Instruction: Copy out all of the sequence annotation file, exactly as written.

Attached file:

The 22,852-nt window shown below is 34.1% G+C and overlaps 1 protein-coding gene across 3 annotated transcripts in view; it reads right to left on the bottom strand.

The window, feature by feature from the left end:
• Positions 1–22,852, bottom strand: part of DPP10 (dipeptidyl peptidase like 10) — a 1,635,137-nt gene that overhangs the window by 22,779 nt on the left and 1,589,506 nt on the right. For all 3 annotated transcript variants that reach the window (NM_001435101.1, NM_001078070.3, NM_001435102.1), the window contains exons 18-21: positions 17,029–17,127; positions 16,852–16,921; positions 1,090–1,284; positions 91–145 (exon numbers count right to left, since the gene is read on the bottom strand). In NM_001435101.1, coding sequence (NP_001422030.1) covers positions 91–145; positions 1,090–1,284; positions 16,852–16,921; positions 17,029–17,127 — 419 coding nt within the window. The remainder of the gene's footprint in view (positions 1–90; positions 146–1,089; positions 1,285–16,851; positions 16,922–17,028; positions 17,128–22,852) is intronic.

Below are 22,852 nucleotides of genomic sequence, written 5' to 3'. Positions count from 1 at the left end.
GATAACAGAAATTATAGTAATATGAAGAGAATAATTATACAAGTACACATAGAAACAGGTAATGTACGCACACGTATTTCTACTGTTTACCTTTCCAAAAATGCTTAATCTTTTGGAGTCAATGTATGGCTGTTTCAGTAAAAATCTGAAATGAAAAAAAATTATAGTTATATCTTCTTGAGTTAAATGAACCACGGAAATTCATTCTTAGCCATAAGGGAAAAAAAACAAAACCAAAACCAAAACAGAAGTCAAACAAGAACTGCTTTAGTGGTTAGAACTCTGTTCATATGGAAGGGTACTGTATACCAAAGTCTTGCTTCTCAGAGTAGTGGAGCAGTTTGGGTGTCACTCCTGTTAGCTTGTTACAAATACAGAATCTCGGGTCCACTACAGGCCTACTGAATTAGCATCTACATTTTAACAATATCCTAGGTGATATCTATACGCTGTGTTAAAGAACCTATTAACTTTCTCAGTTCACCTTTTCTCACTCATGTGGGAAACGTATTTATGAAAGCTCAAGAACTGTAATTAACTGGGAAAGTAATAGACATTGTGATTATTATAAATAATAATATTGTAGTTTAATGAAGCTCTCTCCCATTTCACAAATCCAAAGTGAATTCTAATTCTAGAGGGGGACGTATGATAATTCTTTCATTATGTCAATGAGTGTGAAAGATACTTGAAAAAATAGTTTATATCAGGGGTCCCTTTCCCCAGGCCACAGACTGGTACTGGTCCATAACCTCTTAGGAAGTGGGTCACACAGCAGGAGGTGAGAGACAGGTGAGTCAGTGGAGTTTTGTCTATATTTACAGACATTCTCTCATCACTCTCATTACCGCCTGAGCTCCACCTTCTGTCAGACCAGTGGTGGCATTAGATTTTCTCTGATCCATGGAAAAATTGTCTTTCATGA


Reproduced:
The 22,852-nt window shown below is 34.1% G+C and overlaps 1 protein-coding gene across 3 annotated transcripts in view; it reads right to left on the bottom strand.

The window, feature by feature from the left end:
• Positions 1–22,852, bottom strand: part of DPP10 (dipeptidyl peptidase like 10) — a 1,635,137-nt gene that overhangs the window by 22,779 nt on the left and 1,589,506 nt on the right. For all 3 annotated transcript variants that reach the window (NM_001435101.1, NM_001078070.3, NM_001435102.1), the window contains exons 18-21: positions 17,029–17,127; positions 16,852–16,921; positions 1,090–1,284; positions 91–145 (exon numbers count right to left, since the gene is read on the bottom strand). In NM_001435101.1, coding sequence (NP_001422030.1) covers positions 91–145; positions 1,090–1,284; positions 16,852–16,921; positions 17,029–17,127 — 419 coding nt within the window. The remainder of the gene's footprint in view (positions 1–90; positions 146–1,089; positions 1,285–16,851; positions 16,922–17,028; positions 17,128–22,852) is intronic.

Below are 22,852 nucleotides of genomic sequence, written 5' to 3'. Positions count from 1 at the left end.
GATAACAGAAATTATAGTAATATGAAGAGAATAATTATACAAGTACACATAGAAACAGGTAATGTACGCACACGTATTTCTACTGTTTACCTTTCCAAAAATGCTTAATCTTTTGGAGTCAATGTATGGCTGTTTCAGTAAAAATCTGAAATGAAAAAAAATTATAGTTATATCTTCTTGAGTTAAATGAACCACGGAAATTCATTCTTAGCCATAAGGGAAAAAAAACAAAACCAAAACCAAAACAGAAGTCAAACAAGAACTGCTTTAGTGGTTAGAACTCTGTTCATATGGAAGGGTACTGTATACCAAAGTCTTGCTTCTCAGAGTAGTGGAGCAGTTTGGGTGTCACTCCTGTTAGCTTGTTACAAATACAGAATCTCGGGTCCACTACAGGCCTACTGAATTAGCATCTACATTTTAACAATATCCTAGGTGATATCTATACGCTGTGTTAAAGAACCTATTAACTTTCTCAGTTCACCTTTTCTCACTCATGTGGGAAACGTATTTATGAAAGCTCAAGAACTGTAATTAACTGGGAAAGTAATAGACATTGTGATTATTATAAATAATAATATTGTAGTTTAATGAAGCTCTCTCCCATTTCACAAATCCAAAGTGAATTCTAATTCTAGAGGGGGACGTATGATAATTCTTTCATTATGTCAATGAGTGTGAAAGATACTTGAAAAAATAGTTTATATCAGGGGTCCCTTTCCCCAGGCCACAGACTGGTACTGGTCCATAACCTCTTAGGAAGTGGGTCACACAGCAGGAGGTGAGAGACAGGTGAGTCAGTGGAGTTTTGTCTATATTTACAGACATTCTCTCATCACTCTCATTACCGCCTGAGCTCCACCTTCTGTCAGACCAGTGGTGGCATTAGATTTTCTCTGATCCATGGAAAAATTGTCTTTCATGA